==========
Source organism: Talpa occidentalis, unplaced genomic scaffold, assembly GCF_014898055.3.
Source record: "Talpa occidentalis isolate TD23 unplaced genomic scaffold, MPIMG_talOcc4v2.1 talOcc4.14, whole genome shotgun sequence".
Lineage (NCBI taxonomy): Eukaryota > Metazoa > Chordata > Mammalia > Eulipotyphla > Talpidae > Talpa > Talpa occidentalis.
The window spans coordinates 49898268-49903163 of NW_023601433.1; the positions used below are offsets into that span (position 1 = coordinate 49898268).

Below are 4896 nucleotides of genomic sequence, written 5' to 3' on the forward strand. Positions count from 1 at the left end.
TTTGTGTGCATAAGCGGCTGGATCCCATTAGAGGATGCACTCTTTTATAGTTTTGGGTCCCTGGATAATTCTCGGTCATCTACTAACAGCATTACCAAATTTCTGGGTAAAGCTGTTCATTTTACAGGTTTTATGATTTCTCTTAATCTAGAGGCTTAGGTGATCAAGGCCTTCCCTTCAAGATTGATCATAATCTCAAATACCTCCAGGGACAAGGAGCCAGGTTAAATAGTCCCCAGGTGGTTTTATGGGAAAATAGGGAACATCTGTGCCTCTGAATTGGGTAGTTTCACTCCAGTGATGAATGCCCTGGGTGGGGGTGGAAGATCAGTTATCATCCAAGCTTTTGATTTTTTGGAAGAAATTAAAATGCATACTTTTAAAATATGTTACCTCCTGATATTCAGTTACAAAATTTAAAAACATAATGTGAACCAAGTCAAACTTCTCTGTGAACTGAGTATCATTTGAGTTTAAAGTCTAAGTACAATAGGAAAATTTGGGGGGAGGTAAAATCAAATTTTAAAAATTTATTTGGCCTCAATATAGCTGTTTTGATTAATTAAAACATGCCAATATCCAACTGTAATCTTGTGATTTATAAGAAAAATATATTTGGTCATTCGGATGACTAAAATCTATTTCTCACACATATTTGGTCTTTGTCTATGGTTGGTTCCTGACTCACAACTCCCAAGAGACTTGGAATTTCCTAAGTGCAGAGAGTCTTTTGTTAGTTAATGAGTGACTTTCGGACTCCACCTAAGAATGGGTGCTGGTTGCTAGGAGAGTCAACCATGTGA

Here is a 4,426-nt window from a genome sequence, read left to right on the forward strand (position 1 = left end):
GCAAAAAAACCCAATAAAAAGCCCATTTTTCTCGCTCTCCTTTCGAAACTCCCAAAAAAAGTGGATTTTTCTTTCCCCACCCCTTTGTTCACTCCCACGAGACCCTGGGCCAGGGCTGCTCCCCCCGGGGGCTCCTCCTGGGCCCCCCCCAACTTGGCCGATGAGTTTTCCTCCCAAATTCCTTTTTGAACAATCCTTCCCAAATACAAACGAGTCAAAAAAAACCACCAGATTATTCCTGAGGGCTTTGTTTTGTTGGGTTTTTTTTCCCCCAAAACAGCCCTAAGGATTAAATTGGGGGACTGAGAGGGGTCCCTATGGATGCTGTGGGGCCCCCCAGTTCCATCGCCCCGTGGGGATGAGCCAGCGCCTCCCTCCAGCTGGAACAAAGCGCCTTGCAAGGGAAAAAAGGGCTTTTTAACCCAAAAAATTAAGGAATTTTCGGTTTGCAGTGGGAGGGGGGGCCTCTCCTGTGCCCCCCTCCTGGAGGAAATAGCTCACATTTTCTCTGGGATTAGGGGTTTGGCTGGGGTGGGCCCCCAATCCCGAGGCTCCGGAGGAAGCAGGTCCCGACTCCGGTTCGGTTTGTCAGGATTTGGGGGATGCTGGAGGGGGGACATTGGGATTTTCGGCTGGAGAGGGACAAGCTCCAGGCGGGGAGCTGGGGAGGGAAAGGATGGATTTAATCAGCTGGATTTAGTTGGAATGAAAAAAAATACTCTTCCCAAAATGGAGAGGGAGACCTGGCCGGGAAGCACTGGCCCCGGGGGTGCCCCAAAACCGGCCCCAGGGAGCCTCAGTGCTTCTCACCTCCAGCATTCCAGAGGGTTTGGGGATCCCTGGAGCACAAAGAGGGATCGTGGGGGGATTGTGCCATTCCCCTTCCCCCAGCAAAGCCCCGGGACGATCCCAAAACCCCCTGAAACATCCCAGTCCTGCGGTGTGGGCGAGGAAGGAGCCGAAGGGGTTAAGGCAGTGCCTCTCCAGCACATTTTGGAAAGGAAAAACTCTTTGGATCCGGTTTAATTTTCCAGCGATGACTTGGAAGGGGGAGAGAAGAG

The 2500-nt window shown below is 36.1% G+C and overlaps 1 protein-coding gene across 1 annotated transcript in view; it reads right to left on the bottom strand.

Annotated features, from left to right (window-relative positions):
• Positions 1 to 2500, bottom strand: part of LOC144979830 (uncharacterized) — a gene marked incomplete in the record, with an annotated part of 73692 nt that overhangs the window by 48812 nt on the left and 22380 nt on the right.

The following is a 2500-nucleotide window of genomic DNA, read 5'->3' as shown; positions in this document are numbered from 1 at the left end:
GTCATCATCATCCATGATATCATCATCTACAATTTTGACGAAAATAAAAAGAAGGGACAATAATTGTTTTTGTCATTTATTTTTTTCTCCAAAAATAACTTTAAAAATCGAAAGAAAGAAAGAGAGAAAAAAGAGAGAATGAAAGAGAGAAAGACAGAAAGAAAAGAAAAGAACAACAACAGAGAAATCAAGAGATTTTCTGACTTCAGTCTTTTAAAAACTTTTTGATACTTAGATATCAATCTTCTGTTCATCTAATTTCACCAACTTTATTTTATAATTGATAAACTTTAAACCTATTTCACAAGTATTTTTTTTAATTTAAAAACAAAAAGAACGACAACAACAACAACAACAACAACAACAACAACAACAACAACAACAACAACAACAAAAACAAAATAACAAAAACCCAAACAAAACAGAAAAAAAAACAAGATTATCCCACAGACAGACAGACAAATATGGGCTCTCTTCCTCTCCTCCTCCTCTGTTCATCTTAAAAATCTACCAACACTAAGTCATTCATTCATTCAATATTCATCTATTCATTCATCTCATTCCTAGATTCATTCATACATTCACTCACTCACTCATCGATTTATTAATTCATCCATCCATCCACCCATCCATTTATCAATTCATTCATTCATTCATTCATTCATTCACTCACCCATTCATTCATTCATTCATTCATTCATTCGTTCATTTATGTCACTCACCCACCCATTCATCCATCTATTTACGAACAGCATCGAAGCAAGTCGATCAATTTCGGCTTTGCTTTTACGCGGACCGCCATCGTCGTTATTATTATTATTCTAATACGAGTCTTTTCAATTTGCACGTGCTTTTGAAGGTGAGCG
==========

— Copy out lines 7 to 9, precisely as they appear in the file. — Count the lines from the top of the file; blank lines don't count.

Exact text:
Here is a 4,426-nt window from a genome sequence, read left to right on the forward strand (position 1 = left end):
GCAAAAAAACCCAATAAAAAGCCCATTTTTCTCGCTCTCCTTTCGAAACTCCCAAAAAAAGTGGATTTTTCTTTCCCCACCCCTTTGTTCACTCCCACGAGACCCTGGGCCAGGGCTGCTCCCCCCGGGGGCTCCTCCTGGGCCCCCCCCAACTTGGCCGATGAGTTTTCCTCCCAAATTCCTTTTTGAACAATCCTTCCCAAATACAAACGAGTCAAAAAAAACCACCAGATTATTCCTGAGGGCTTTGTTTTGTTGGGTTTTTTTTCCCCCAAAACAGCCCTAAGGATTAAATTGGGGGACTGAGAGGGGTCCCTATGGATGCTGTGGGGCCCCCCAGTTCCATCGCCCCGTGGGGATGAGCCAGCGCCTCCCTCCAGCTGGAACAAAGCGCCTTGCAAGGGAAAAAAGGGCTTTTTAACCCAAAAAATTAAGGAATTTTCGGTTTGCAGTGGGAGGGGGGGCCTCTCCTGTGCCCCCCTCCTGGAGGAAATAGCTCACATTTTCTCTGGGATTAGGGGTTTGGCTGGGGTGGGCCCCCAATCCCGAGGCTCCGGAGGAAGCAGGTCCCGACTCCGGTTCGGTTTGTCAGGATTTGGGGGATGCTGGAGGGGGGACATTGGGATTTTCGGCTGGAGAGGGACAAGCTCCAGGCGGGGAGCTGGGGAGGGAAAGGATGGATTTAATCAGCTGGATTTAGTTGGAATGAAAAAAAATACTCTTCCCAAAATGGAGAGGGAGACCTGGCCGGGAAGCACTGGCCCCGGGGGTGCCCCAAAACCGGCCCCAGGGAGCCTCAGTGCTTCTCACCTCCAGCATTCCAGAGGGTTTGGGGATCCCTGGAGCACAAAGAGGGATCGTGGGGGGATTGTGCCATTCCCCTTCCCCCAGCAAAGCCCCGGGACGATCCCAAAACCCCCTGAAACATCCCAGTCCTGCGGTGTGGGCGAGGAAGGAGCCGAAGGGGTTAAGGCAGTGCCTCTCCAGCACATTTTGGAAAGGAAAAACTCTTTGGATCCGGTTTAATTTTCCAGCGATGACTTGGAAGGGGGAGAGAAGAG

The 2500-nt window shown below is 36.1% G+C and overlaps 1 protein-coding gene across 1 annotated transcript in view; it reads right to left on the bottom strand.